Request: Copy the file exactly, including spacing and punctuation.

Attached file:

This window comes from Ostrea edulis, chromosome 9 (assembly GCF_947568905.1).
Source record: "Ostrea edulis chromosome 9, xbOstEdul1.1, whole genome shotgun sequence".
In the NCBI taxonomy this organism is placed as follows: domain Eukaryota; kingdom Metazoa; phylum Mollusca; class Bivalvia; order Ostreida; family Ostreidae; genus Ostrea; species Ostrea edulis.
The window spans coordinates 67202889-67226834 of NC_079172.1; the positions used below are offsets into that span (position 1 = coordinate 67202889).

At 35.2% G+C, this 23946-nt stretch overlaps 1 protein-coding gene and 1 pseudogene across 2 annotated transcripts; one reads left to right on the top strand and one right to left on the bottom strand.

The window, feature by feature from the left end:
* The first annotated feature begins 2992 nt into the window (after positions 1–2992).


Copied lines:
This window comes from Ostrea edulis, chromosome 9 (assembly GCF_947568905.1).
Source record: "Ostrea edulis chromosome 9, xbOstEdul1.1, whole genome shotgun sequence".
In the NCBI taxonomy this organism is placed as follows: domain Eukaryota; kingdom Metazoa; phylum Mollusca; class Bivalvia; order Ostreida; family Ostreidae; genus Ostrea; species Ostrea edulis.
The window spans coordinates 67202889-67226834 of NC_079172.1; the positions used below are offsets into that span (position 1 = coordinate 67202889).

At 35.2% G+C, this 23946-nt stretch overlaps 1 protein-coding gene and 1 pseudogene across 2 annotated transcripts; one reads left to right on the top strand and one right to left on the bottom strand.

The window, feature by feature from the left end:
* The first annotated feature begins 2992 nt into the window (after positions 1–2992).